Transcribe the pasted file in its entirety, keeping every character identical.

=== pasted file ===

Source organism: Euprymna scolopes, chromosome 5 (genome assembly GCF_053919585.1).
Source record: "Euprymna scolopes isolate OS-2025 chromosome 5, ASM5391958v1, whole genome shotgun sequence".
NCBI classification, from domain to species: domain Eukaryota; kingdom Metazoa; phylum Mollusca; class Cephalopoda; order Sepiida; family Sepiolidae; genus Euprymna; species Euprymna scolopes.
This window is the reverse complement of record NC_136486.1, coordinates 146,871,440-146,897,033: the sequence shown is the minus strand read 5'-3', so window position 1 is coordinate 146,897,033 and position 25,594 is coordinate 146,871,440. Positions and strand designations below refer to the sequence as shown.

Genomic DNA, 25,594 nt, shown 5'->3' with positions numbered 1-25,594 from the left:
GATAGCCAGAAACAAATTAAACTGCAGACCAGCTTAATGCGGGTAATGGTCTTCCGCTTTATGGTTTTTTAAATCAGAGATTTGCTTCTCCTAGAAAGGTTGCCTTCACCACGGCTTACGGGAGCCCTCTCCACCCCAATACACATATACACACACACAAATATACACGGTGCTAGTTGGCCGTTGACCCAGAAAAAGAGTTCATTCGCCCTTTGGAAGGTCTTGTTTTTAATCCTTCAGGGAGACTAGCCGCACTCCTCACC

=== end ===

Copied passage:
Source organism: Euprymna scolopes, chromosome 5 (genome assembly GCF_053919585.1).
Source record: "Euprymna scolopes isolate OS-2025 chromosome 5, ASM5391958v1, whole genome shotgun sequence".
NCBI classification, from domain to species: domain Eukaryota; kingdom Metazoa; phylum Mollusca; class Cephalopoda; order Sepiida; family Sepiolidae; genus Euprymna; species Euprymna scolopes.
This window is the reverse complement of record NC_136486.1, coordinates 146,871,440-146,897,033: the sequence shown is the minus strand read 5'-3', so window position 1 is coordinate 146,897,033 and position 25,594 is coordinate 146,871,440. Positions and strand designations below refer to the sequence as shown.

Genomic DNA, 25,594 nt, shown 5'->3' with positions numbered 1-25,594 from the left:
GATAGCCAGAAACAAATTAAACTGCAGACCAGCTTAATGCGGGTAATGGTCTTCCGCTTTATGGTTTTTTAAATCAGAGATTTGCTTCTCCTAGAAAGGTTGCCTTCACCACGGCTTACGGGAGCCCTCTCCACCCCAATACACATATACACACACACAAATATACACGGTGCTAGTTGGCCGTTGACCCAGAAAAAGAGTTCATTCGCCCTTTGGAAGGTCTTGTTTTTAATCCTTCAGGGAGACTAGCCGCACTCCTCACC